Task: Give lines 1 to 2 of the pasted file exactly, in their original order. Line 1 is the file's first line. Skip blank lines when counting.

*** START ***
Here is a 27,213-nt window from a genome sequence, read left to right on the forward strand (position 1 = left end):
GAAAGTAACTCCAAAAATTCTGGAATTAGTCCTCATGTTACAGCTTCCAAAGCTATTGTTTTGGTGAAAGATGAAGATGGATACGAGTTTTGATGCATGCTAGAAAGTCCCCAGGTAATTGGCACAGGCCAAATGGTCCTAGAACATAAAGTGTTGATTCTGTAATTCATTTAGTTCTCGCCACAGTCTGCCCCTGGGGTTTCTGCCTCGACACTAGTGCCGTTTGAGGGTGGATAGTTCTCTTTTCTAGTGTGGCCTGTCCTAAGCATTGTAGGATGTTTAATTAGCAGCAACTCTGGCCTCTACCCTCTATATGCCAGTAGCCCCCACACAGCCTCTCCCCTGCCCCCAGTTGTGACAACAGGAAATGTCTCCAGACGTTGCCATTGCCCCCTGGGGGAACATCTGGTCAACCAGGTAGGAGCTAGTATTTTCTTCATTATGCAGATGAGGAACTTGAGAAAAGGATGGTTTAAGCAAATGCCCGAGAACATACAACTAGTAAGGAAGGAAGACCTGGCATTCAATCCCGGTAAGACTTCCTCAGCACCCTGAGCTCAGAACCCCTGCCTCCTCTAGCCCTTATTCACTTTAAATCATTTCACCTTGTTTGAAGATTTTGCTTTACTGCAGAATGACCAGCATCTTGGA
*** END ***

Here is a 27,213-nt window from a genome sequence, read left to right on the forward strand (position 1 = left end):
GAAAGTAACTCCAAAAATTCTGGAATTAGTCCTCATGTTACAGCTTCCAAAGCTATTGTTTTGGTGAAAGATGAAGATGGATACGAGTTTTGATGCATGCTAGAAAGTCCCCAGGTAATTGGCACAGGCCAAATGGTCCTAGAACATAAAGTGTTGATTCTGTAATTCATTTAGTTCTCGCCACAGTCTGCCCCTGGGGTTTCTGCCTCGACACTAGTGCCGTTTGAGGGTGGATAGTTCTCTTTTCTAGTGTGGCCTGTCCTAAGCATTGTAGGATGTTTAATTAGCAGCAACTCTGGCCTCTACCCTCTATATGCCAGTAGCCCCCACACAGCCTCTCCCCTGCCCCCAGTTGTGACAACAGGAAATGTCTCCAGACGTTGCCATTGCCCCCTGGGGGAACATCTGGTCAACCAGGTAGGAGCTAGTATTTTCTTCATTATGCAGATGAGGAACTTGAGAAAAGGATGGTTTAAGCAAATGCCCGAGAACATACAACTAGTAAGGAAGGAAGACCTGGCATTCAATCCCGGTAAGACTTCCTCAGCACCCTGAGCTCAGAACCCCTGCCTCCTCTAGCCCTTATTCACTTTAAATCATTTCACCTTGTTTGAAGATTTTGCTTTACTGCAGAATGACCAGCATCTTGGA